Because The Man and I didn’t have the luxury of space enough for separate beds (much less the separate rooms it would really require for him to get away from my snores), I offered to sleep in my van. He protested, but it was really the easiest solution. There was already a bed in my van, but his camp cot had been folded and taken out of his minivan. My van was a mess, and it was easier for me to clear a small space on the bed for my short self rather than clean up the whole space so he could be comfortable. Also, The Man likes to wake up early, make coffee, and meditate. I sleep late and don’t move around before sunrise, so it made more sense for The Man to stay in the fifth wheel (where we were living at the time) where he could stand up and use the stove. I had no doubt I would be totally fine in my van. After all, I’d slept in my van before, and I knew someday I’d sleep in it again. Apparently, the sleeping in it again day had come sooner than I had expected.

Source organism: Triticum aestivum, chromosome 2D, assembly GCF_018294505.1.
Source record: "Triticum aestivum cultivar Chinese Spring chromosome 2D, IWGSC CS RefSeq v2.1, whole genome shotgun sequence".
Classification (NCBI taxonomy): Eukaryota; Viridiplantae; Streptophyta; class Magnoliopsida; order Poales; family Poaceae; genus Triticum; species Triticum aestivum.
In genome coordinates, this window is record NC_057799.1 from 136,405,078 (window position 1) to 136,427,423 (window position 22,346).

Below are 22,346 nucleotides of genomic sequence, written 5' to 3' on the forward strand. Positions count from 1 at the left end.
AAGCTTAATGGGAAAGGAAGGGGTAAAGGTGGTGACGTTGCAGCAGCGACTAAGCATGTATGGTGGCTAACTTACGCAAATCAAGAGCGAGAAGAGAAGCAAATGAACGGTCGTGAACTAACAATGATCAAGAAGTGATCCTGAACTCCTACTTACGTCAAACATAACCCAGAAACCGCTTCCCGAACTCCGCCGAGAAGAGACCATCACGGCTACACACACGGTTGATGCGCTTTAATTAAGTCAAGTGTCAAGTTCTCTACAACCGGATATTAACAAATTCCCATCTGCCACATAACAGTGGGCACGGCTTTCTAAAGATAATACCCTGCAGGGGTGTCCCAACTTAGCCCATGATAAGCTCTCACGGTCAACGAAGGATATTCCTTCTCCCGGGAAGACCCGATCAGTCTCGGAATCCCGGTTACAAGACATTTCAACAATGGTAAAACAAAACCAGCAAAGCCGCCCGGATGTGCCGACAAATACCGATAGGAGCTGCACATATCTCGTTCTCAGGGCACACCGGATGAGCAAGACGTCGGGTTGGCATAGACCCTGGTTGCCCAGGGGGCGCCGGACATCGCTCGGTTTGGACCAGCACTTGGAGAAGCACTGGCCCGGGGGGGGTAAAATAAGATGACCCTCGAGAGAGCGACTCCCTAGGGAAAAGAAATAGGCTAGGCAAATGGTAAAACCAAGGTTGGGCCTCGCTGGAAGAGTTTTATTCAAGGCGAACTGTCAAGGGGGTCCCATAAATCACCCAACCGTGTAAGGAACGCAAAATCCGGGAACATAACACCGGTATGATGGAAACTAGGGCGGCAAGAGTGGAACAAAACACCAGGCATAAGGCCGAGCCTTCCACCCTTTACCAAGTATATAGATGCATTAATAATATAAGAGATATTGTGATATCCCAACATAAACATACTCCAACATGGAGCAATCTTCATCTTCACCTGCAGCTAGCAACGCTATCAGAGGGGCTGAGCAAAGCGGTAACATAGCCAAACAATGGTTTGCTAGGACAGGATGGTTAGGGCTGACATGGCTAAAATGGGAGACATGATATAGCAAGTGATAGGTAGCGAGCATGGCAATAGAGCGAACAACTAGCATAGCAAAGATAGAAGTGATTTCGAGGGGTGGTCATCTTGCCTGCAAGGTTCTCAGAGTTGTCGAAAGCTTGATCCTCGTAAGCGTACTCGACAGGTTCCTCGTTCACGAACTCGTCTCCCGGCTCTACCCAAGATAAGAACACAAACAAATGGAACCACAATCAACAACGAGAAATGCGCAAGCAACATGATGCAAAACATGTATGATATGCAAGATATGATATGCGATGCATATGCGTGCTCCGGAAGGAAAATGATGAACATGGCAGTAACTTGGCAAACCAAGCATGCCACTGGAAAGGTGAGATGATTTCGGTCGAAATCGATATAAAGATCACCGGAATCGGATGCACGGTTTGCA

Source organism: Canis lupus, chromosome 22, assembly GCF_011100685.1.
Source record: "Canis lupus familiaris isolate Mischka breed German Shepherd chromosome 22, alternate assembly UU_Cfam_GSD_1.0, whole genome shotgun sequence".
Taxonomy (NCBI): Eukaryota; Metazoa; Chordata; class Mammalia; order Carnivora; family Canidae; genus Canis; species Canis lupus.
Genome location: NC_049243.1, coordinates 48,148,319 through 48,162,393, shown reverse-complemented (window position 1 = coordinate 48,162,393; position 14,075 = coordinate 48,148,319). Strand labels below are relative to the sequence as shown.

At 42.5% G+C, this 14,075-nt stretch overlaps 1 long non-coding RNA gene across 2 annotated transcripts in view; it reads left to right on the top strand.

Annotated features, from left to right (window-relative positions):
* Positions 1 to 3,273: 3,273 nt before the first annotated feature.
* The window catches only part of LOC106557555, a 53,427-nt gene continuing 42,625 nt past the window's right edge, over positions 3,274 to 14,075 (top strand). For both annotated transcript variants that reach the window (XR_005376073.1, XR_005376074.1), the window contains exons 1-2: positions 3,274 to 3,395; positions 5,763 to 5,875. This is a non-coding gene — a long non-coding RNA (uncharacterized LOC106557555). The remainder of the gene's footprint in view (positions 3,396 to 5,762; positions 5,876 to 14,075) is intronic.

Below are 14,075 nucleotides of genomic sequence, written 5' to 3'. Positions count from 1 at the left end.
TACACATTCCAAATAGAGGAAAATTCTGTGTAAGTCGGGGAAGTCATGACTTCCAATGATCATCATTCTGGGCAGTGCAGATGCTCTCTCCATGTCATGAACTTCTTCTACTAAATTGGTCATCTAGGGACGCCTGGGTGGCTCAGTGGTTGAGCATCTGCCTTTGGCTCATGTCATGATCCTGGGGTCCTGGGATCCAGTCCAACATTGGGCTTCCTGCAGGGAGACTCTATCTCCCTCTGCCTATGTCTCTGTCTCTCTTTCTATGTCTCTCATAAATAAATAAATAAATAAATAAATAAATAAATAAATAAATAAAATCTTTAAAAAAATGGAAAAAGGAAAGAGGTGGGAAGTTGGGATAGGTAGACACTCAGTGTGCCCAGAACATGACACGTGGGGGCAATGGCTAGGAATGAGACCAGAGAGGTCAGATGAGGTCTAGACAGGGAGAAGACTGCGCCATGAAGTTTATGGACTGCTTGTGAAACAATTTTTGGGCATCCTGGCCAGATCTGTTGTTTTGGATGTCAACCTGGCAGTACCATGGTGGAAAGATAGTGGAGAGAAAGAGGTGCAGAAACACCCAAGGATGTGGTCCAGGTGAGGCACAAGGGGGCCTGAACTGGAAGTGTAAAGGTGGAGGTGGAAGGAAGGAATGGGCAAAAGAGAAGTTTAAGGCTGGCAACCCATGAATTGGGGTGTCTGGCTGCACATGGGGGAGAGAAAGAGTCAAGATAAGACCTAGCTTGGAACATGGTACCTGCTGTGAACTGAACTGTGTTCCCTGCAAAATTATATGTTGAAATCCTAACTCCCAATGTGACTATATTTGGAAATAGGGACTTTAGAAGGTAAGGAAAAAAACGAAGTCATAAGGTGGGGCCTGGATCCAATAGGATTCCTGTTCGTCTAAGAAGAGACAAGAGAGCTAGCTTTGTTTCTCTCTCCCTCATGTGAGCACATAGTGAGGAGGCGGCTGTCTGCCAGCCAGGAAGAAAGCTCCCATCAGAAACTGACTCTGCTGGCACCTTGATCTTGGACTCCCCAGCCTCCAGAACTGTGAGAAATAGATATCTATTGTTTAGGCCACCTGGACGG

Selective Focus of Frozen Tree Twigs

Unfortunately, my return to the van coincided with an epic cold snap. Down in the southern Sonoran Desert where we were staying that winter, temperatures seldom drop below freezing. However, the first few nights I slept in my van, temperatures went down to the high 20s. Brrr!

I had plenty of warm clothes. I put on Cuddl Duds leggings, then pulled on flannel pajama pants. On top I wore a t-shirt, a sweatshirt, and the matching flannel pajama shirt. I put warm socks on my feet and a warm hat on my head. I was suited up for winter.